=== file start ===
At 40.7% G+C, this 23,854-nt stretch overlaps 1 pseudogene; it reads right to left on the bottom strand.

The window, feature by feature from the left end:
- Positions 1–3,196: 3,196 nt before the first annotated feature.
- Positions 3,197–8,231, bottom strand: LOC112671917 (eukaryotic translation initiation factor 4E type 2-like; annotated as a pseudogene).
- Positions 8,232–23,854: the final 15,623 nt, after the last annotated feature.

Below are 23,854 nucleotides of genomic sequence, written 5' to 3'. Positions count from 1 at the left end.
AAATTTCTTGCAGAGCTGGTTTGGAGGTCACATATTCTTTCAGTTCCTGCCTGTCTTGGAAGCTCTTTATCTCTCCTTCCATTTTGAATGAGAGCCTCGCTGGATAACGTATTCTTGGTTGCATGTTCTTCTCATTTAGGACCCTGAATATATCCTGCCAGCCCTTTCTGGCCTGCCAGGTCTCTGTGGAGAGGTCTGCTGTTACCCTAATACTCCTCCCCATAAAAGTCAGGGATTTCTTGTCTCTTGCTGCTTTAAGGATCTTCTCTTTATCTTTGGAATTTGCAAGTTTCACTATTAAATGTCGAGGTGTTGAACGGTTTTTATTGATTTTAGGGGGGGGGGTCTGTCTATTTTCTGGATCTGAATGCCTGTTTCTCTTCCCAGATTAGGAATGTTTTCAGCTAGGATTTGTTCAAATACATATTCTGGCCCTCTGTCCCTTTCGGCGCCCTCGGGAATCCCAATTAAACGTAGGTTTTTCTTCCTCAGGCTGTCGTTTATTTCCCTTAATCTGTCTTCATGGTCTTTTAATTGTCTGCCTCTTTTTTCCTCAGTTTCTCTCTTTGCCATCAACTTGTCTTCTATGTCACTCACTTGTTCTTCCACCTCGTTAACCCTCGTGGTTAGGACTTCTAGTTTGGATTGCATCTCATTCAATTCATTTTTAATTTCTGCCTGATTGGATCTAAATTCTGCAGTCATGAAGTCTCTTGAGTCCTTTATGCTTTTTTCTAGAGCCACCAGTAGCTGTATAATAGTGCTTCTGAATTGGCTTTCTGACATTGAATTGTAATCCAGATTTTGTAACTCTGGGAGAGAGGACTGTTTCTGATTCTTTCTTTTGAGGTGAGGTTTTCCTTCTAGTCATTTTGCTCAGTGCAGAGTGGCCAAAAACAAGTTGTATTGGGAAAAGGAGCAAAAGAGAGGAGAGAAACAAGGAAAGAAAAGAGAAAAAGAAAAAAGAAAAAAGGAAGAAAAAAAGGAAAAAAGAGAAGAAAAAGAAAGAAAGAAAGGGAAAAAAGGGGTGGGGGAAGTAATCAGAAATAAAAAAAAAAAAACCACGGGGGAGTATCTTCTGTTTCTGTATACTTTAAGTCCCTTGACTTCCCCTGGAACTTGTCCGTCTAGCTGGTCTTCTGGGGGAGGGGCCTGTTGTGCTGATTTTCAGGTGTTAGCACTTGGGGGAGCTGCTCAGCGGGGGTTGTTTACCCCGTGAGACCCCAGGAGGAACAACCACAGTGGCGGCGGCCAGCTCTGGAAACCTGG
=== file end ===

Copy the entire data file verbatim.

At 40.7% G+C, this 23,854-nt stretch overlaps 1 pseudogene; it reads right to left on the bottom strand.

The window, feature by feature from the left end:
- Positions 1–3,196: 3,196 nt before the first annotated feature.
- Positions 3,197–8,231, bottom strand: LOC112671917 (eukaryotic translation initiation factor 4E type 2-like; annotated as a pseudogene).
- Positions 8,232–23,854: the final 15,623 nt, after the last annotated feature.

Below are 23,854 nucleotides of genomic sequence, written 5' to 3'. Positions count from 1 at the left end.
AAATTTCTTGCAGAGCTGGTTTGGAGGTCACATATTCTTTCAGTTCCTGCCTGTCTTGGAAGCTCTTTATCTCTCCTTCCATTTTGAATGAGAGCCTCGCTGGATAACGTATTCTTGGTTGCATGTTCTTCTCATTTAGGACCCTGAATATATCCTGCCAGCCCTTTCTGGCCTGCCAGGTCTCTGTGGAGAGGTCTGCTGTTACCCTAATACTCCTCCCCATAAAAGTCAGGGATTTCTTGTCTCTTGCTGCTTTAAGGATCTTCTCTTTATCTTTGGAATTTGCAAGTTTCACTATTAAATGTCGAGGTGTTGAACGGTTTTTATTGATTTTAGGGGGGGGGGTCTGTCTATTTTCTGGATCTGAATGCCTGTTTCTCTTCCCAGATTAGGAATGTTTTCAGCTAGGATTTGTTCAAATACATATTCTGGCCCTCTGTCCCTTTCGGCGCCCTCGGGAATCCCAATTAAACGTAGGTTTTTCTTCCTCAGGCTGTCGTTTATTTCCCTTAATCTGTCTTCATGGTCTTTTAATTGTCTGCCTCTTTTTTCCTCAGTTTCTCTCTTTGCCATCAACTTGTCTTCTATGTCACTCACTTGTTCTTCCACCTCGTTAACCCTCGTGGTTAGGACTTCTAGTTTGGATTGCATCTCATTCAATTCATTTTTAATTTCTGCCTGATTGGATCTAAATTCTGCAGTCATGAAGTCTCTTGAGTCCTTTATGCTTTTTTCTAGAGCCACCAGTAGCTGTATAATAGTGCTTCTGAATTGGCTTTCTGACATTGAATTGTAATCCAGATTTTGTAACTCTGGGAGAGAGGACTGTTTCTGATTCTTTCTTTTGAGGTGAGGTTTTCCTTCTAGTCATTTTGCTCAGTGCAGAGTGGCCAAAAACAAGTTGTATTGGGAAAAGGAGCAAAAGAGAGGAGAGAAACAAGGAAAGAAAAGAGAAAAAGAAAAAAGAAAAAAGGAAGAAAAAAAGGAAAAAAGAGAAGAAAAAGAAAGAAAGAAAGGGAAAAAAGGGGTGGGGGAAGTAATCAGAAATAAAAAAAAAAAAACCACGGGGGAGTATCTTCTGTTTCTGTATACTTTAAGTCCCTTGACTTCCCCTGGAACTTGTCCGTCTAGCTGGTCTTCTGGGGGAGGGGCCTGTTGTGCTGATTTTCAGGTGTTAGCACTTGGGGGAGCTGCTCAGCGGGGGTTGTTTACCCCGTGAGACCCCAGGAGGAACAACCACAGTGGCGGCGGCCAGCTCTGGAAACCTGG